न च मां तानि कर्माणि निबध्नन्ति धनञ्जय | उदासीनवदासीनमसक्तं तेषु कर्मसु ||९-९||
na ca māṃ tāni karmāṇi nibadhnanti dhanañjaya . udāsīnavadāsīnamasaktaṃ teṣu karmasu ||9-9||
9.9. O Dhananjaya ! These acts do not bind Me, remaining as if unconcerned and unattached in these actions.
Shri Purohit Swami
9.9 But these acts of mine do not bind Me. I remain outside and unattached.
Sri Abhinav Gupta
9.9 See Comment under 9.10
9.9 But actions like uneal creation do not bind Me. There can be no imputation of cruelty etc., to Me, because the previous actions (Karmas) of individual selves are the causes for the ineality of conditions like that of gods etc. I am untouched by the ineality. I sit, as it were, apart from it as one unconcerned. Accordingly, the author of the Vedanta-sutras says: ‘Not ineality and cruelty, on account of (creation) being dependent, for so scripture declares’ (Br. Su., 2.1.34), and ‘If it be said that there is no Karma on account of non-distinction, it is replied that it is not proper to say so, because it is beginningless ৷৷.’ (Ibid., 2.1.35). [The idea is this: Creation has no first beginning. It is an eternal cyclic process of creation and dissolution of the universe. So the differentiation of Karma, Jiva and Isvara even before creation has to be accepted. Only in the creative cycle the differentiation becomes patent, and in the dissolved condition it remains latent.]
9.9 O Dhananjaya, na ca, nor do; tani, those; karmani, actions-which are the sources of the creation of the multitude of beings uneally; nibadhnanti, bind; mam, Me, who am God. As to that, the Lord states the reason for His not becoming associated with the actions: Asinam, remaining (as I do); udasinavat, like one unconcerned, like some indifferent spectator- for the Self is not subject to any change; and asaktam, unattached; tesu karmasu, to those actions-free from attachment to results, free from the egoism that ‘I do.’ Hence, even int he case of any other person also, the absence of the idea of agentship and the absence of attachment to results are the causes of not getting bound. Otherwise, like the silkworm, a foolish man becomes bound by acitons. This is the idea. There (in th previous two verses) it involves a contradiction to say, ‘Remaining like one unconcerned, I project forth this multitude of beings.’ In order to dispel this doubt the Lord says:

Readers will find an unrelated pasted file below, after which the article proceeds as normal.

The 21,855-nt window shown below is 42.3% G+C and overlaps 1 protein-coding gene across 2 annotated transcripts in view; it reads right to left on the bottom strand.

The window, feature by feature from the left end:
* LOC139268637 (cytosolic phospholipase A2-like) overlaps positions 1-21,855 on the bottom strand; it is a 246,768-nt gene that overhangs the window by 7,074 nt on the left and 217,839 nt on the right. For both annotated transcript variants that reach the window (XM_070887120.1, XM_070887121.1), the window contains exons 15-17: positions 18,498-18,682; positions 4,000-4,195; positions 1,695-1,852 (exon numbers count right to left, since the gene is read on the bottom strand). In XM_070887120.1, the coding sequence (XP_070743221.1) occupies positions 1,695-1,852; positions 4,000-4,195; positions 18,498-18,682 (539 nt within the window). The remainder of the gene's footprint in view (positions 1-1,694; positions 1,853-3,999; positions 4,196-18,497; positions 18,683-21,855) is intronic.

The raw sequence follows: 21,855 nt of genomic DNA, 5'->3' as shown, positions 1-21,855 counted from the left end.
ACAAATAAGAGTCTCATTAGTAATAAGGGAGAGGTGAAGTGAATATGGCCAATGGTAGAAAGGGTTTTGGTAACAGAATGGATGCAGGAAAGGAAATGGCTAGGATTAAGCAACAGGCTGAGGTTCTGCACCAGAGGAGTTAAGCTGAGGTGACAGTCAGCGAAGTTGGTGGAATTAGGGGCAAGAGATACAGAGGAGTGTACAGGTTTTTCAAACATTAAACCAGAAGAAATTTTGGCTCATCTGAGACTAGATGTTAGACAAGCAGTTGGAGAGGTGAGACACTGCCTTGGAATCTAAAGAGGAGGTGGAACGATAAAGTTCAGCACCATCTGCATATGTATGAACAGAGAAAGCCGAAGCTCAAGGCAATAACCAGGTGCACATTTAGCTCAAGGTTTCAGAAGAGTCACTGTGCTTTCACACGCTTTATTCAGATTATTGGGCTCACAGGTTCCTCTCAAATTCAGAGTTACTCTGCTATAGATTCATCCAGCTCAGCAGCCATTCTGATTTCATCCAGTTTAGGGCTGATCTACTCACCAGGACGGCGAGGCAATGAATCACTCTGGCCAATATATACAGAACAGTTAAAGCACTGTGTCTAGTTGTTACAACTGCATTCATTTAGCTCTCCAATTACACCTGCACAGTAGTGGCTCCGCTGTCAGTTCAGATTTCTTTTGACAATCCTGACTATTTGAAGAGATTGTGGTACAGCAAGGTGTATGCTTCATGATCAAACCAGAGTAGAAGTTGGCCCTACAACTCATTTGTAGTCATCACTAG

9.9 But these actions do not bind Me, O Arjuna, for I remain detached from them like one unconcerned.
9.9 O Dhananjaya (Arjuna), nor do those actions bind Me, remaining (as I do) like one unconcerned with, and unattached to, those actions.
9.9 These acts do not bind Me, O Arjuna, sitting like one indifferent, unattached to those acts.
9.9 न not? च and? माम् Me? तानि these? कर्माणि acts? निबध्नन्ति bind? धनञ्जय O Dhananjaya? उदासीनवत् like one indifferent? आसीनम् sitting? असक्तम् unattached? तेषु in those? कर्मसु acts.Commentary These acts Creation and dissolution of the universe. I am the only cause of dissolution of the universe. I am the only cause of Nature and its activities and yet? being indifferent to everythin? I do nothing. Nor do I cause anything to be done.I remain as one neutral or indifferent or unconcerned. I have no attachment for the fruits of those actions. Further I have not go the egoistic feeling of agency I do this. I know that the Self is actionless. Therefore the actions involved in creation and dissolution do not bind Me.As in the case of Isvara so in the case of others also the absence of the egoistic feeling of agency and the absense of attachment to the fruits of action is the cause of freedom (from Dharma and Adharma? virtue and evil) The ignorant man who works with egoism and who expects rewards for his action is bound by his own actions like the silkworm in the cocoon.Just as the neutral referee or umpire in a cricket or football match is not affected by the victory or defeat of the parties? so also the Lord is not affected by the creation and destruction of this world as He remains unconcerned or indifferent and as He is a silent and changeless witness. (Cf.IV.14)